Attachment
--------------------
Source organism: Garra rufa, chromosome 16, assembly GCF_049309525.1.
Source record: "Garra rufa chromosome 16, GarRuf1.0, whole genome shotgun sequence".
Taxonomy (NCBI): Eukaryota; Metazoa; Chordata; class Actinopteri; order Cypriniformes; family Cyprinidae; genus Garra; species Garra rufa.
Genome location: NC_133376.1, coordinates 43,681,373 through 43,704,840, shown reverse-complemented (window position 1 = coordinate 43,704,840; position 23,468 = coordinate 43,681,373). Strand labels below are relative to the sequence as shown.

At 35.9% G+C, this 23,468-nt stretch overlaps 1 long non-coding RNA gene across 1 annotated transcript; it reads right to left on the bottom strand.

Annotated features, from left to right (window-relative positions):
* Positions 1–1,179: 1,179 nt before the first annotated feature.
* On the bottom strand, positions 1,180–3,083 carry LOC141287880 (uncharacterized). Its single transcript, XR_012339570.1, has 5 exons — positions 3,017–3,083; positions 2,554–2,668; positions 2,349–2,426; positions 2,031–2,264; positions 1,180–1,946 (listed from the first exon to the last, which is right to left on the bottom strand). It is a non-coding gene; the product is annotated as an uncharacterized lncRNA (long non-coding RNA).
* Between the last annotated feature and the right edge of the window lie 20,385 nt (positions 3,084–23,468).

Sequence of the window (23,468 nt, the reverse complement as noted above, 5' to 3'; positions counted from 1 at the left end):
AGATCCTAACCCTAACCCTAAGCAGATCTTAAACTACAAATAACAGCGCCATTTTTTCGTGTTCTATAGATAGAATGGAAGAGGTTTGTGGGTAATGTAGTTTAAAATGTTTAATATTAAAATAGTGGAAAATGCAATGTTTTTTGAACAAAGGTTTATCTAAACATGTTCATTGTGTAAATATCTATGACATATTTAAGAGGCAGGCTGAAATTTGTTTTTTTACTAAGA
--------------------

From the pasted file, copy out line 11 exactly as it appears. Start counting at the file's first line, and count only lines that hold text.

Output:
AGATCCTAACCCTAACCCTAAGCAGATCTTAAACTACAAATAACAGCGCCATTTTTTCGTGTTCTATAGATAGAATGGAAGAGGTTTGTGGGTAATGTAGTTTAAAATGTTTAATATTAAAATAGTGGAAAATGCAATGTTTTTTGAACAAAGGTTTATCTAAACATGTTCATTGTGTAAATATCTATGACATATTTAAGAGGCAGGCTGAAATTTGTTTTTTTACTAAGA